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Consortium of Swiss Academic Libraries

Single walled carbon nanotubes (SWCNT) affect cell physiology and cell architecture

Kaiser, Jean-Pierre ; Wick, Peter ; Manser, Pius ; Spohn, Philipp ; Bruinink, Arie

In: Journal of Materials Science: Materials in Medicine, 2008, vol. 19, no. 4, p. 1523-1527

Accès public à partir du 1 nov. 2019
Consortium of Swiss Academic Libraries

Advanced human in vitro models to assess metal oxide nanoparticle-cell interactions

Wick, Peter ; Grafmueller, Stefanie ; Petri-Fink, Alke ; Rothen-Rutishauser, Barbara

In: MRS Bulletin, 2014, vol. 39, no. 11, p. 984-989

Université de Fribourg

Human asthmatic bronchial cells are more susceptible to subchronic repeated exposures of aerosolized carbon nanotubes at occupationally relevant doses than healthy cells

Chortarea, Savvina ; Barosova, Hana ; Clift, Martin James David ; Wick, Peter ; Petri-Fink, Alke ; Rothen-Rutishauser, Barbara

In: ACS Nano, 2017, p. -

Although acute pulmonary toxicity of carbon nanotubes (CNTs) has been extensively investigated, the knowledge of potential health effects following chronic occupational exposure is currently limited and based only upon in vivo approaches. Our aim was to realistically mimic subchronic inhalation of multiwalled CNTs (MWCNTs) in vitro, using the air–liquid interface cell exposure (ALICE)...

Université de Fribourg

A comparative study of different in vitro lung cell culture systems to assess the most beneficial tool for screening the potential adverse effects of carbon nanotubes

Clift, Martin J. D. ; Endes, Carola ; Vanhecke, Dimitri ; Wick, Peter ; Gehr, Peter ; Schins, Roel P. F. ; Petri-Fink, Alke ; Rothen-Rutishauser, Barbara

In: Toxicological Sciences, 2014, vol. 137, no. 1, p. 55–64

To determine the potential inhalatory risk posed by carbon nanotubes (CNTs), a tier-based approach beginning with an in vitro assessment must be adopted. The purpose of this study therefore was to compare 4 commonly used in vitro systems of the human lung (human blood monocyte-derived macrophages [MDM] and monocyte-derived dendritic cells [MDDC], 16HBE14o- epithelial cells, and...

Université de Fribourg

Can the Ames test provide an insight into nano-object mutagenicity? Investigating the interaction between nano-objects and bacteria

Clift, Martin J. D. ; Raemy, David O. ; Endes, Carola ; Ali, Zulqurnain ; Lehmann, Andrea D. ; Brandenberger, Christina ; Petri-Fink, Alke ; Wick, Peter ; Parak, Wolfgang J. ; Gehr, Peter ; Schins, Roel P. F. ; Rothen-Rutishauser, Barbara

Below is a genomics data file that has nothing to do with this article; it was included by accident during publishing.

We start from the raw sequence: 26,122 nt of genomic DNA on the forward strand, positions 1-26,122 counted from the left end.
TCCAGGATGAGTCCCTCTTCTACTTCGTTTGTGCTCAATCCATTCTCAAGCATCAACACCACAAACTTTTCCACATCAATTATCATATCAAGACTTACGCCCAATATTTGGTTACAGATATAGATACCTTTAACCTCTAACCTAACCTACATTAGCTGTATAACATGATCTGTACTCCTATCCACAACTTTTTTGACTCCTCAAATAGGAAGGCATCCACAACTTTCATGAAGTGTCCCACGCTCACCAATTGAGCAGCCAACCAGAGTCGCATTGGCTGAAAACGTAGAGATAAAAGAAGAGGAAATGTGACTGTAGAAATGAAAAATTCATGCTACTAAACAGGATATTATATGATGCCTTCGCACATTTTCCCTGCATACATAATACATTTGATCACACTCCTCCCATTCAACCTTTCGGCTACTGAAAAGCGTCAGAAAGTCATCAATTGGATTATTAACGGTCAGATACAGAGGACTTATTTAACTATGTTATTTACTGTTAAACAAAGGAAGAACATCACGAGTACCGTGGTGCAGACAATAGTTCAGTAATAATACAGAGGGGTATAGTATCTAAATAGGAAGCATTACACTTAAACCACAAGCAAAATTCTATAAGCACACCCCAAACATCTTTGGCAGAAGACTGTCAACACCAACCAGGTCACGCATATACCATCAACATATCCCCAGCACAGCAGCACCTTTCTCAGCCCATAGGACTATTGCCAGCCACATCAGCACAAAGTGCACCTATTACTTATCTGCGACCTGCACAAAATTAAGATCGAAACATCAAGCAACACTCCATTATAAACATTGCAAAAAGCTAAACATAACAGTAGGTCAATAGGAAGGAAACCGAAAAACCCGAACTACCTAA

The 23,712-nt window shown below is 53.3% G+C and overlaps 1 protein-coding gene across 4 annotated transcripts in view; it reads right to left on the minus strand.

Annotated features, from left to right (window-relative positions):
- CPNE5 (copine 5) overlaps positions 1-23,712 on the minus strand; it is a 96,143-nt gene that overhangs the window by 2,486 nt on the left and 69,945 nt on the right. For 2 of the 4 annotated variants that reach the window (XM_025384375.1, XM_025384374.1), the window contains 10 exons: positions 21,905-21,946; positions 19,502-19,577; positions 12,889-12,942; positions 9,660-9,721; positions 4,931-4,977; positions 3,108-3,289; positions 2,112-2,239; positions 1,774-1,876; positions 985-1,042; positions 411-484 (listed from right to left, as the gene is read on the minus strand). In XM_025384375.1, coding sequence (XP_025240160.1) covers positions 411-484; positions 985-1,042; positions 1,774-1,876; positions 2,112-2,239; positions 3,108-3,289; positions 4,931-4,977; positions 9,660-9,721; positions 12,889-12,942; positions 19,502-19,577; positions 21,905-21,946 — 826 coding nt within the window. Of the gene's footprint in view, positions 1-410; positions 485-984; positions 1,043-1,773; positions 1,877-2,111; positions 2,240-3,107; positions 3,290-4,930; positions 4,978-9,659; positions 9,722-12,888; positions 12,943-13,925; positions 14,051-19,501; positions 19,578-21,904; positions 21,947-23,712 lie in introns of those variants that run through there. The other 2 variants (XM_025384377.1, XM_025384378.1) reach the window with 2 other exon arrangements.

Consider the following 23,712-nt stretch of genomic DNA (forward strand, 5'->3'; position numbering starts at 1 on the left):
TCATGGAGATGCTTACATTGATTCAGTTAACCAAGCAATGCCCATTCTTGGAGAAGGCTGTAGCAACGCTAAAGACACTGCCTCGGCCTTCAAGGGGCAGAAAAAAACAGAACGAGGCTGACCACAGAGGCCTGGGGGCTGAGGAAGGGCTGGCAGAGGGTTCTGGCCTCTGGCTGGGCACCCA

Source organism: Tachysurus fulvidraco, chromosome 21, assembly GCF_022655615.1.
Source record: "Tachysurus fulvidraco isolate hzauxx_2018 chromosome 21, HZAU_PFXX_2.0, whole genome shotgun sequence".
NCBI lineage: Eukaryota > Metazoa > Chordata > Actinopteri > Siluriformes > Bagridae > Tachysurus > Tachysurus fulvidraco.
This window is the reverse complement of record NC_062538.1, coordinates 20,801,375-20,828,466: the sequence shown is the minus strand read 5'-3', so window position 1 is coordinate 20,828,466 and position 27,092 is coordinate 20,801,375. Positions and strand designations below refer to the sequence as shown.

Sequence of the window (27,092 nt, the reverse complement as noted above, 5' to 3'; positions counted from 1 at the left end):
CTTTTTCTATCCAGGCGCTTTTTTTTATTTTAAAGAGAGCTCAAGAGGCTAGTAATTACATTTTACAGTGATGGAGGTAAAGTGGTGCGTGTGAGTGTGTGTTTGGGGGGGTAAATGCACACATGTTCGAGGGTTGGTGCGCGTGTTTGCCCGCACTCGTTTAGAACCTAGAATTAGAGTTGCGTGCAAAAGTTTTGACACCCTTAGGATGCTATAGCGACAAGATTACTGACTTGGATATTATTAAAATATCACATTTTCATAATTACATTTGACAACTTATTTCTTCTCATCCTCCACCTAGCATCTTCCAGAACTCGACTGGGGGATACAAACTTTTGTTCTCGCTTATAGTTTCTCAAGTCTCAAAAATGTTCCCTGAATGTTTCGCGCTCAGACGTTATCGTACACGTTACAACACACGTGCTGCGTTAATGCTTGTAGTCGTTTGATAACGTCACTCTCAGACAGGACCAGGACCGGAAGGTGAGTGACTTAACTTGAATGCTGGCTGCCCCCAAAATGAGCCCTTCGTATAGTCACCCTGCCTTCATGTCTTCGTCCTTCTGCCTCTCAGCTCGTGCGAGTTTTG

In: Nanotoxicology, 2013, vol. 7, no. 8, p. 1373–1385

The aim of this study was to assess the interaction of a series of well characterised nano-objects with the Gram negative bacterium Salmonella typhimurium, and how such an interaction may relate to the potential mutagenicity of nano-objects. Transmission electron microscopy showed that nano-objects (Au-PMA-ATTO NPs, CeO₂ NPs, SWCNTs and MWCNTs), as well as CAFs entered S....

Université de Fribourg

Human epithelial cells in vitro – Are they an advantageous tool to help understand the nanomaterial-biological barrier interaction?

Rothen-Rutishauser, Barbara ; Clift, Martin J.D. ; Jud, Corinne ; Fink, Alke ; Wick, Peter

In: Euro Nanotox Letters, 2012, vol. 4, no. 01, p. 1-20

The human body can be exposed to nanomaterials through a variety of different routes. As nanomaterials get in contact with the skin, the gastrointestinal tract, and the respiratory tract, these biological compartments are acting as barriers to the passage of nano-sized materials into the organism. These structural and functional barriers are provided by the epithelia serving as an interface...

Université de Fribourg

Investigating the interaction of cellulose nanofibers derived from cotton with a sophisticated 3D human lung cell coculture

Clift, Martin J. D. ; Foster, E. Johan ; Vanhecke, Dimitri ; Studer, Daniel ; Wick, Peter ; Gehr, Peter ; Rothen-Rutishauser, Barbara ; Weder, Christoph

In: Biomacromolecules, 2011, vol. 12, no. 10, p. 3666–3673

Cellulose nanofibers are an attractive component of a broad range of nanomaterials. Their intriguing mechanical properties and low cost, as well as the renewable nature of cellulose make them an appealing alternative to carbon nanotubes (CNTs), which may pose a considerable health risk when inhaled. Little is known, however, concerning the potential toxicity of aerosolized cellulose nanofibers....